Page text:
by James Beckett,
How would you rate episode 8 of
Karakuri Circus ?
Oh how I wish that the story implied by the screencap for this episode was the story that this episode provided. Don't get me wrong – I'm here for the Evil Robot Clowns on a Plane romp that Karakuri Circus delivers, but I'm such a sucker for the prospect of spending time with Shirogane and Masaru's comfy circus life, especially since we haven't gotten to know the other members of Nakamachi Circus very well at all, and I think the circus-half of the show's plot would benefit from giving all of its characters more time to shine.
We begin with a perfectly adorable opening scene, where Shirogane, who has just won some prize money from a beauty pageant, gladly refers to the circus and its members as her “family”, and the whole gang bursts out to show off their silly skills. This moment doesn't feel as earned as it might have had we spent more time with Shirogane and Masaru as they bonded with their crew, but as a functional emotional beat, it does the job well enough. Masaru does bond a little with the resident Nakamachi animal tamer Lise, who shares her charmingly tragic backstory (her sister was eaten by a tiger), so hopefully this means that Karakuri Circus will be checking in on these characters more often as it moves along.
For the most part, this is the Narumi/Guy Power Hour, as the bulk of the episode focuses on their plane trip to Shanghai and the resulting carnage that breaks out when a significant percentage of the plane's passengers are revealed to be bloodthirsty automatons hell-bent on taking out the shirogane. It's a little absurd, honestly – though an explosion initially threatens to crash the plane outright, it's quickly stabilized to allow for a traditional fight sequence, and the interior of the plane seems to balloon to the size of a small warehouse once the fighting breaks out. The episode also gets in a couple of cheap shots when it randomly introduces some children for the robots to threaten, but it doesn't amount to much; the scene is really there to help characterize Guy, who is impervious to pain and therefore fulfills the tired old trope of “being just as much of a machine as the enemy”.
While the finer points of the episode's narrative and characterization are sloppy, Karakuri Circus tends to work better in broad strokes, and the broad strokes of episode 8 boil down to “Narumi and Guy fight a bunch of creepy robot clowns on a plane”, which is a perfectly acceptable premise for this week's extended action sequence. The animation is limited as usual, but the fight is more creatively staged and dynamic than many of the other too-brief conflicts from before. The look of the automata-of-the-week is appropriately creepy and fun too; for all the flak I've given the show for wasting awesomely designed characters on less-than-stellar fights, I'm happy to see an episode dedicated to making the automata as threatening and destructive as possible. Guy's willingness to break his bones and throw himself in harm's way may be in service of a fairly boring trope, but it also provides a good opportunity to let the automata threaten our heroes in a manner that's more immediate than simply being mooks for Narumi and Shirogane to dismantle.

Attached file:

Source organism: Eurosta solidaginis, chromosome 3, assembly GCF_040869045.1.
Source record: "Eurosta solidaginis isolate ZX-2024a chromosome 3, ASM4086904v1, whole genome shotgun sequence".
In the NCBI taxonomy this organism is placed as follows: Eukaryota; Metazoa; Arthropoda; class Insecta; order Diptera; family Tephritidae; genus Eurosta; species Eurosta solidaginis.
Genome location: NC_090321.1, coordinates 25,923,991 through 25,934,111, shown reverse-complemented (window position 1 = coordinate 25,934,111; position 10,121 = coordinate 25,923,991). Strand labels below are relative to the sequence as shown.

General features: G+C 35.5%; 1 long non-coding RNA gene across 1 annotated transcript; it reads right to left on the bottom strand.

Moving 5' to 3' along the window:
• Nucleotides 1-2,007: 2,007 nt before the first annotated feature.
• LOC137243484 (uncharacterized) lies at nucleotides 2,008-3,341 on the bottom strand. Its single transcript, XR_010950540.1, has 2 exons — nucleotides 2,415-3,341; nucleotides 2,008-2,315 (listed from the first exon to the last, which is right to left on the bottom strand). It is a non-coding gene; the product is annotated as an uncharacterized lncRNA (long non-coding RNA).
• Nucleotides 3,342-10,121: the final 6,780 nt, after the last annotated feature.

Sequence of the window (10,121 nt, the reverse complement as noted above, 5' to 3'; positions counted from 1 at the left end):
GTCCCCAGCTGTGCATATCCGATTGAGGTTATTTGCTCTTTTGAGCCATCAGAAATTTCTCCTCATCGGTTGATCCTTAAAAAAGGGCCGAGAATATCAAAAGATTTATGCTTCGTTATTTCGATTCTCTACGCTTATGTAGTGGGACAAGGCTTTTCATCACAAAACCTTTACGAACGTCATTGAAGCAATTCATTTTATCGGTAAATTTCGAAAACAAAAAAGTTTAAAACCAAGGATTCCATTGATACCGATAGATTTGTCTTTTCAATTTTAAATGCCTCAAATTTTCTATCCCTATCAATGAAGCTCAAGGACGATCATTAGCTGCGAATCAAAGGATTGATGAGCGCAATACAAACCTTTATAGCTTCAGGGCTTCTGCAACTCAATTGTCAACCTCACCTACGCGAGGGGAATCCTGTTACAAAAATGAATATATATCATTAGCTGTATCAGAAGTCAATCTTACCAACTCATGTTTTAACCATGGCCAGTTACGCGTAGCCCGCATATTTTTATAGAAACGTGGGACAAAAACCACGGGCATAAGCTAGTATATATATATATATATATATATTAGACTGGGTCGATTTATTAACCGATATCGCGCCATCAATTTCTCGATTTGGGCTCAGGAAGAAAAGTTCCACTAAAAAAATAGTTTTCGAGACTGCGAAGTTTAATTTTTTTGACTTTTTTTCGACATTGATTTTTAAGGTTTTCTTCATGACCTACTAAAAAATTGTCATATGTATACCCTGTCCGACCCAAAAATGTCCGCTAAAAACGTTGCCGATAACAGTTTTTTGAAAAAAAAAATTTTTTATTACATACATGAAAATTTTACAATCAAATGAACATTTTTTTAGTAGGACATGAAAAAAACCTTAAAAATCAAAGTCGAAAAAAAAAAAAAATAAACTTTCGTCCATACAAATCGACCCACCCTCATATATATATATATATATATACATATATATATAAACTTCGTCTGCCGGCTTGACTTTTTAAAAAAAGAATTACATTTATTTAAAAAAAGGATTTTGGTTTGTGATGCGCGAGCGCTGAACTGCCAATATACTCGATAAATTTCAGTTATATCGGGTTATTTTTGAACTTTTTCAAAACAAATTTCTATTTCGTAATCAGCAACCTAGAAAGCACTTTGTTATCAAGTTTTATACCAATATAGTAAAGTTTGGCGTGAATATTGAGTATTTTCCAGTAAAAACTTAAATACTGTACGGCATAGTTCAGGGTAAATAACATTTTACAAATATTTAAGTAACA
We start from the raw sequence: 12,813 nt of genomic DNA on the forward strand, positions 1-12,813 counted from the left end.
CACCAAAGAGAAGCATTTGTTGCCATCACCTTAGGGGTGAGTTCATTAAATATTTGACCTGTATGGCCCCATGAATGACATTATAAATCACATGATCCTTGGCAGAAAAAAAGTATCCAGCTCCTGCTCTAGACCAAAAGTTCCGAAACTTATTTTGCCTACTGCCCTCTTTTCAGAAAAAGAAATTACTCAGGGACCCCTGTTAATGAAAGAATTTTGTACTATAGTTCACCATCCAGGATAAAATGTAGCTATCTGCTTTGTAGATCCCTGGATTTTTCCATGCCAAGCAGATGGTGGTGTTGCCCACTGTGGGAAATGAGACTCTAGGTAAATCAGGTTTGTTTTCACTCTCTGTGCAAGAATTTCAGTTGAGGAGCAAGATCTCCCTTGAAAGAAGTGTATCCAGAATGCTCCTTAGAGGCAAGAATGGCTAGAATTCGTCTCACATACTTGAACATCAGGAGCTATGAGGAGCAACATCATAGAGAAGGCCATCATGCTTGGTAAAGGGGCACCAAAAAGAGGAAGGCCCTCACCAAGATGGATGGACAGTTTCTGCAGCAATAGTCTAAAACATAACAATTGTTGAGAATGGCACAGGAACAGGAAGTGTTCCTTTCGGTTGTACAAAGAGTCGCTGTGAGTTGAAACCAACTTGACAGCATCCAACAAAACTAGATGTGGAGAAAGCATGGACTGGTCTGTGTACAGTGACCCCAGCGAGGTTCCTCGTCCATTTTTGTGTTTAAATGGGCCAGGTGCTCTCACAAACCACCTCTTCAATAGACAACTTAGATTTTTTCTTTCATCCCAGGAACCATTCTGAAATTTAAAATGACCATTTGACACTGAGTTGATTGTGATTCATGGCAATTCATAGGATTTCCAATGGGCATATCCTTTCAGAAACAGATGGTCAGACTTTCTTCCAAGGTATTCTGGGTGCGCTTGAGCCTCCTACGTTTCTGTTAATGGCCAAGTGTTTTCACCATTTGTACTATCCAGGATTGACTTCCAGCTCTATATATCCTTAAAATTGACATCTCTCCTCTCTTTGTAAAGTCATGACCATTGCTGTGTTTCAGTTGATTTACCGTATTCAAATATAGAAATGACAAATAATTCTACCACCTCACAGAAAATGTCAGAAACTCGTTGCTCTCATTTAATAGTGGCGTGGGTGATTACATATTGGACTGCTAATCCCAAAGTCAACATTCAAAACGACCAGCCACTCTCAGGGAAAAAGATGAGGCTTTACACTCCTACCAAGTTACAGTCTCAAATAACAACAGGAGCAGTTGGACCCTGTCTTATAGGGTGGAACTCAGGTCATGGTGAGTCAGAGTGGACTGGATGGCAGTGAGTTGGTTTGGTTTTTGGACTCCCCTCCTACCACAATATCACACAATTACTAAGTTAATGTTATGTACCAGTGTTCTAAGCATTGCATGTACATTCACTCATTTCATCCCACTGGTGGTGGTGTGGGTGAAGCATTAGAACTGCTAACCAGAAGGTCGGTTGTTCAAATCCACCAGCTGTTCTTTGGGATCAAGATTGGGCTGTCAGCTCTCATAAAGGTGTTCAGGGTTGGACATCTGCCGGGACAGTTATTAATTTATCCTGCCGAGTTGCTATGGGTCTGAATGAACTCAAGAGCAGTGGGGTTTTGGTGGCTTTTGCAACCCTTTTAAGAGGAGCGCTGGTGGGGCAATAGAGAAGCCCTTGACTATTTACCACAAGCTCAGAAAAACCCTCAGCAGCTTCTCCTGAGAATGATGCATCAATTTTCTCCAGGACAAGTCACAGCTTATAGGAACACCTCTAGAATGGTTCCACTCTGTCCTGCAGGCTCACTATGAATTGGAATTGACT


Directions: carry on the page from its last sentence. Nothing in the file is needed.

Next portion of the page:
Narumi's plane and the surviving automata also just so happen to make landfall right in front of the Nakamachi Circus' premiere performance, which brings Narumi and Masaru/Shirogane's story literally crashing back together much sooner than I'd anticipated (another byproduct of the adaptation's rushed pacing). Given his amnesia and his current mission, Narumi doesn't stick around long to reunite with his One True Clown Family, but I have faith that everyone's paths will permanently converge sooner rather than later. I appreciate the new direction that Karakuri Circus' narrative has taken in giving the gang their own unique paths to follow, but I believe the story will be stronger once all of our heroes are together again and ready to take on the Night Circus' sinister machinations.
Karakuri Circus is currently streaming on Amazon Prime.
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